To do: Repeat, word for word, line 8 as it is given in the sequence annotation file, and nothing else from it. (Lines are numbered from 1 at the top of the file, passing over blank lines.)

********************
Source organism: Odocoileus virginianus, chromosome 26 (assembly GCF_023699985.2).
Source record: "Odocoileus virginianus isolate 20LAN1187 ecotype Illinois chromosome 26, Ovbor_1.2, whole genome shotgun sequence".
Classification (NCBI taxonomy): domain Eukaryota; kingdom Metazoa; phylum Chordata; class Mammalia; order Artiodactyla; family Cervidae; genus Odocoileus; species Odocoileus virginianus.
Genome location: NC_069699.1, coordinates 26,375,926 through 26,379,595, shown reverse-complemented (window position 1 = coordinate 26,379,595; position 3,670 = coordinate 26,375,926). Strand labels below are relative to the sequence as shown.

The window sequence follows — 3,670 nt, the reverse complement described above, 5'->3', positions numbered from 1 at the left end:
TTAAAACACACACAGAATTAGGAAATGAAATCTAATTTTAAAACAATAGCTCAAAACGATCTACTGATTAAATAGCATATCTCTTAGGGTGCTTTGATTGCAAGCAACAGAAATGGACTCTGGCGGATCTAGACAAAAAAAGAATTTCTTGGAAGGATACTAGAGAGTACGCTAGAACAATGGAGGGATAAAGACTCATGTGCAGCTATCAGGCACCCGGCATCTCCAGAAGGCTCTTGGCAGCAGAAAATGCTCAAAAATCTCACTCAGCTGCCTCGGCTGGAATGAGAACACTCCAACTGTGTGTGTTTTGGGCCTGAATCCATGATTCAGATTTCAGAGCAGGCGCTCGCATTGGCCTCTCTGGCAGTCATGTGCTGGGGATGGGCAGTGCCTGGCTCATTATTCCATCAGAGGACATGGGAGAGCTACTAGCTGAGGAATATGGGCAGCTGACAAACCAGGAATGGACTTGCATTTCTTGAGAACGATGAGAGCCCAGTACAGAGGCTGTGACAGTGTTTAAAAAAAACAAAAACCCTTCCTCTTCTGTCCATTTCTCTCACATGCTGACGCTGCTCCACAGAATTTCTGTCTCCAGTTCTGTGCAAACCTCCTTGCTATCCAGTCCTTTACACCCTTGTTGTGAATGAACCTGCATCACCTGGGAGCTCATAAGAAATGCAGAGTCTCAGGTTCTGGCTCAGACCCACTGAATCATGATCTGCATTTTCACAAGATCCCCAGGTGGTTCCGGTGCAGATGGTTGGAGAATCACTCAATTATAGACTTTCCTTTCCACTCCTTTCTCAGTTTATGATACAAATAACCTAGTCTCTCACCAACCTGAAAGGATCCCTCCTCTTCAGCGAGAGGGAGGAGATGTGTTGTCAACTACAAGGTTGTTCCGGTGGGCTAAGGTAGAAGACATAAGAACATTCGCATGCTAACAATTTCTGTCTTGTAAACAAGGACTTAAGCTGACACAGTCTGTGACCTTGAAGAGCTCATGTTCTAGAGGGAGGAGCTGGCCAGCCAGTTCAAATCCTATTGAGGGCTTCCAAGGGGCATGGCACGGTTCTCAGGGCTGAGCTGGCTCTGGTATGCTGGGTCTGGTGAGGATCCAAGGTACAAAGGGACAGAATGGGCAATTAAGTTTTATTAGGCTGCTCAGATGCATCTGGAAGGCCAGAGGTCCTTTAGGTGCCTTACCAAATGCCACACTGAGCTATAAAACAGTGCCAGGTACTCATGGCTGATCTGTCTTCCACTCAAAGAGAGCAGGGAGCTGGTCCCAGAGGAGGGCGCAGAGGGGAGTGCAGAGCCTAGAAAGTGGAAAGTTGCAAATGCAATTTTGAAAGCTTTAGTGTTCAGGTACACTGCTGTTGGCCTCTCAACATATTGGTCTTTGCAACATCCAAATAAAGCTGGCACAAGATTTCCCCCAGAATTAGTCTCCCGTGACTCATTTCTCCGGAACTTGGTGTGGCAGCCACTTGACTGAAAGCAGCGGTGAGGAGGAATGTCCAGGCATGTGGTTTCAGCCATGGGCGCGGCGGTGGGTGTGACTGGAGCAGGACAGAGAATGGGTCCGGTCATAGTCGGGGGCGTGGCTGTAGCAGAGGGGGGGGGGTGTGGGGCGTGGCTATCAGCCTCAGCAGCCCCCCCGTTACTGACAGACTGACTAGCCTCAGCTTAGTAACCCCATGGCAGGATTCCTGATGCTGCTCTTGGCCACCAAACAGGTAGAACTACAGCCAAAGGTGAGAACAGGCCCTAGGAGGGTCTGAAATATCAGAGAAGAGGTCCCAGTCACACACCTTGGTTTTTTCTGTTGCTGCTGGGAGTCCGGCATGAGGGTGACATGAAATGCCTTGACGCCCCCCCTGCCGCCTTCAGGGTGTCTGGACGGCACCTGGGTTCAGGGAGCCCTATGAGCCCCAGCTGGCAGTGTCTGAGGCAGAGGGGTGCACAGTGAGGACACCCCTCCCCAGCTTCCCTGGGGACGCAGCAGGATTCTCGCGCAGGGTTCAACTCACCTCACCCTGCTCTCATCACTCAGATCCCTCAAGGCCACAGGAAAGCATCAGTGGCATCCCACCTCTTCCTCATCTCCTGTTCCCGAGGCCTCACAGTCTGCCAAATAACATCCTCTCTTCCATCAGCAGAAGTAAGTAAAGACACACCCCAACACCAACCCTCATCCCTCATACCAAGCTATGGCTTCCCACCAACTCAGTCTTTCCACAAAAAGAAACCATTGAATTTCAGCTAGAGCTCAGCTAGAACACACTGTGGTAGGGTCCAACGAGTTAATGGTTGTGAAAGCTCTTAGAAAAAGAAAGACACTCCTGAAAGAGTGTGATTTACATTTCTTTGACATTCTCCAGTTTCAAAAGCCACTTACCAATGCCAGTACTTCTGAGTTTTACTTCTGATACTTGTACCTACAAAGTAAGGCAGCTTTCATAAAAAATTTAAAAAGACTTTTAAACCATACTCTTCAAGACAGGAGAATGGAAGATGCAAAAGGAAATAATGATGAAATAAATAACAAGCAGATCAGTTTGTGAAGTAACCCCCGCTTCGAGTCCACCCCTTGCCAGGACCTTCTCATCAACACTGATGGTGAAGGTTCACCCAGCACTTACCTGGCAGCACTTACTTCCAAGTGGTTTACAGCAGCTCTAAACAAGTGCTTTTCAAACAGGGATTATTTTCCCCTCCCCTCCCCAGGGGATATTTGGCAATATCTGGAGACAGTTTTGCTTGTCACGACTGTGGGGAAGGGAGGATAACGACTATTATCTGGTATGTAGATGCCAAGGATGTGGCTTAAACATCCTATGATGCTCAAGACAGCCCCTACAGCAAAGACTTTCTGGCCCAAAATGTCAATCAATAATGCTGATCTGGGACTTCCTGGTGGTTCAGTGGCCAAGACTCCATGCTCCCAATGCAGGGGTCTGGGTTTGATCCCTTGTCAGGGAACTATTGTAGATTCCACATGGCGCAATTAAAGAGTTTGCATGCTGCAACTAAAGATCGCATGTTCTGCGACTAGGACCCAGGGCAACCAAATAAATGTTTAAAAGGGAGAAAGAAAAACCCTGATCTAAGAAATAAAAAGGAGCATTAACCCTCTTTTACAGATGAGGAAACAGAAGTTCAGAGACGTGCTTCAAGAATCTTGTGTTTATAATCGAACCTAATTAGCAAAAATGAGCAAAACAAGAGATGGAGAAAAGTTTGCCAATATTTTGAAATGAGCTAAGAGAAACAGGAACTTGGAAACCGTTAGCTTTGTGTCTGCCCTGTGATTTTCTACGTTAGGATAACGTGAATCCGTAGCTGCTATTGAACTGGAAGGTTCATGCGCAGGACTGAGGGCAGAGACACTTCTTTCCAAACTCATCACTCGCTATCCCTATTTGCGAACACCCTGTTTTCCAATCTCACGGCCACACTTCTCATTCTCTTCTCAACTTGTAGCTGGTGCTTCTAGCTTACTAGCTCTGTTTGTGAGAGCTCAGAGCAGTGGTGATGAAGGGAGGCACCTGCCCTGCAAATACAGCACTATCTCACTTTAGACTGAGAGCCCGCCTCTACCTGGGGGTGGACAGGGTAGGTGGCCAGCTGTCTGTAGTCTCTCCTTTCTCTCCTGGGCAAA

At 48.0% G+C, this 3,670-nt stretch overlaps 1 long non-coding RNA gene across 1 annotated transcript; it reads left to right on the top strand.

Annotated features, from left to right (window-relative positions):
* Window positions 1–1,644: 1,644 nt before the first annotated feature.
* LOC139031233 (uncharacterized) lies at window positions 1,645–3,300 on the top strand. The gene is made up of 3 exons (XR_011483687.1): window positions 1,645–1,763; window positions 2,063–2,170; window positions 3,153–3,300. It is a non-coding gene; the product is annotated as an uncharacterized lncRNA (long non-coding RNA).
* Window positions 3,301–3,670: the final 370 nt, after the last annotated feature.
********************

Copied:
Annotated features, from left to right (window-relative positions):